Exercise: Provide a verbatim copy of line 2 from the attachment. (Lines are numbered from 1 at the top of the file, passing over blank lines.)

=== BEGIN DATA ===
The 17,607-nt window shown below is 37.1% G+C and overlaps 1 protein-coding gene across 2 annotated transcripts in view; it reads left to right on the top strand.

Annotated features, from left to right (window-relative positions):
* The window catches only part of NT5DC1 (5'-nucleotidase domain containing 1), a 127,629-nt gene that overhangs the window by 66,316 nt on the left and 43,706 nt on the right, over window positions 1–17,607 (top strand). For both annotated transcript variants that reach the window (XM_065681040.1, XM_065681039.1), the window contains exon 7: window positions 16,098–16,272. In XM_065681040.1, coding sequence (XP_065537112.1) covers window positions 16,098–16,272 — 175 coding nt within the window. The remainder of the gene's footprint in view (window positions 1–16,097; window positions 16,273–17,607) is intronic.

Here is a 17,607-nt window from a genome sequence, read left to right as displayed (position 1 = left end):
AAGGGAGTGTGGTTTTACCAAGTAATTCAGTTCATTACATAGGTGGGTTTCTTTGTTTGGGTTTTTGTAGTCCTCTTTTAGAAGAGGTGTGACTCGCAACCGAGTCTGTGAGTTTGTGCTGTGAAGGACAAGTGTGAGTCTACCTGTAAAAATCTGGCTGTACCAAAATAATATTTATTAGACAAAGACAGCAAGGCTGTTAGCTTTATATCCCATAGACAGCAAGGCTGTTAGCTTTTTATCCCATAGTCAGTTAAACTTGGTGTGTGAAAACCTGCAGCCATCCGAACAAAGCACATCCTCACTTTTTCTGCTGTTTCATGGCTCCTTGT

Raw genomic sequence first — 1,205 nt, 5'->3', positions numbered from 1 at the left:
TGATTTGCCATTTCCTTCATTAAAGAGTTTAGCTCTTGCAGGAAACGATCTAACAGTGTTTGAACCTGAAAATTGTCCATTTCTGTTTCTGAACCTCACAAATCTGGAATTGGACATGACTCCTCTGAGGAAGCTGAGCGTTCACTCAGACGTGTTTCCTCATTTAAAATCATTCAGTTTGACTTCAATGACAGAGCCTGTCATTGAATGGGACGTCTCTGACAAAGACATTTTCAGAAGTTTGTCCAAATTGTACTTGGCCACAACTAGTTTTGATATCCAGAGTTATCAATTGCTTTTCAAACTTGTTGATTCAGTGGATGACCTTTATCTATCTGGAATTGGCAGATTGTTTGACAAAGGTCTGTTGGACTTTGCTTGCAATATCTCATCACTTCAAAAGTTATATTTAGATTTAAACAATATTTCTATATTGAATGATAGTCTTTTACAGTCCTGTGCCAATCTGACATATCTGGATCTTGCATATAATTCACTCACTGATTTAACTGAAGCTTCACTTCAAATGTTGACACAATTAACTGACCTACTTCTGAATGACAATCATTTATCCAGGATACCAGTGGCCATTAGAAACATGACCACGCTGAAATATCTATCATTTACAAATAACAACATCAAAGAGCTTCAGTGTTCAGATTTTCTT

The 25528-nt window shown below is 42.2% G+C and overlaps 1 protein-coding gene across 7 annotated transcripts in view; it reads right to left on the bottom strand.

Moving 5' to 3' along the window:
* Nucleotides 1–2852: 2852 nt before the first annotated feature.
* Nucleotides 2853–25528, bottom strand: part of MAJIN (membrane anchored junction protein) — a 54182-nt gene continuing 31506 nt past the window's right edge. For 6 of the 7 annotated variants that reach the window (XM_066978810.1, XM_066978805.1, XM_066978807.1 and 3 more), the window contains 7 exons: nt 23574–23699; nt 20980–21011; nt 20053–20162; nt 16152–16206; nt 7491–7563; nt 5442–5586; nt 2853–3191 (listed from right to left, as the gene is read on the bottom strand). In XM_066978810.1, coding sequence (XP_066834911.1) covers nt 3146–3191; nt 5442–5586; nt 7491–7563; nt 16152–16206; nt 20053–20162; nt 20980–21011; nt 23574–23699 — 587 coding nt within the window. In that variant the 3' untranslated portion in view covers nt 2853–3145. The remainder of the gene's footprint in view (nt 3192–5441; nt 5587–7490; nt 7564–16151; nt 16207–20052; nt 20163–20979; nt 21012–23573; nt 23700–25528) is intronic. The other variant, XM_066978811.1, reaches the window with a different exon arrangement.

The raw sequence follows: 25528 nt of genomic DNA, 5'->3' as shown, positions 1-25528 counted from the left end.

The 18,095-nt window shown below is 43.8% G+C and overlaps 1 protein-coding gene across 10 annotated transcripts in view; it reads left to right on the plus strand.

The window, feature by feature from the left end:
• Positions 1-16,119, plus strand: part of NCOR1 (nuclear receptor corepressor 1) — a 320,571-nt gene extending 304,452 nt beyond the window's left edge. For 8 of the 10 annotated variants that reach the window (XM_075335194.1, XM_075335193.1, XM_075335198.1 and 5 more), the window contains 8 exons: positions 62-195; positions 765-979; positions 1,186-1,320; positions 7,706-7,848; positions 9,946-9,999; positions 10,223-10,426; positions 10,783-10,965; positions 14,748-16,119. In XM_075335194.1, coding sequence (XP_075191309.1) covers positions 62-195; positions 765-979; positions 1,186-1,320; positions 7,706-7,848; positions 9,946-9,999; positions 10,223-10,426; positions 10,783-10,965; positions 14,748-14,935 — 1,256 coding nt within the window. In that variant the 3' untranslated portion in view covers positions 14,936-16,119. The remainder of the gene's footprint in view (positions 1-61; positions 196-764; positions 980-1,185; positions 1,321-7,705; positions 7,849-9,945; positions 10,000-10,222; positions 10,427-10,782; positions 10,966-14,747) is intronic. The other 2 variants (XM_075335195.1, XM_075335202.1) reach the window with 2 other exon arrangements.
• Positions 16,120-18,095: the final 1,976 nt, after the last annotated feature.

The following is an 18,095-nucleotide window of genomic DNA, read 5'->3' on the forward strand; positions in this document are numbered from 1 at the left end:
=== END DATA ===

Annotated features, from left to right (window-relative positions):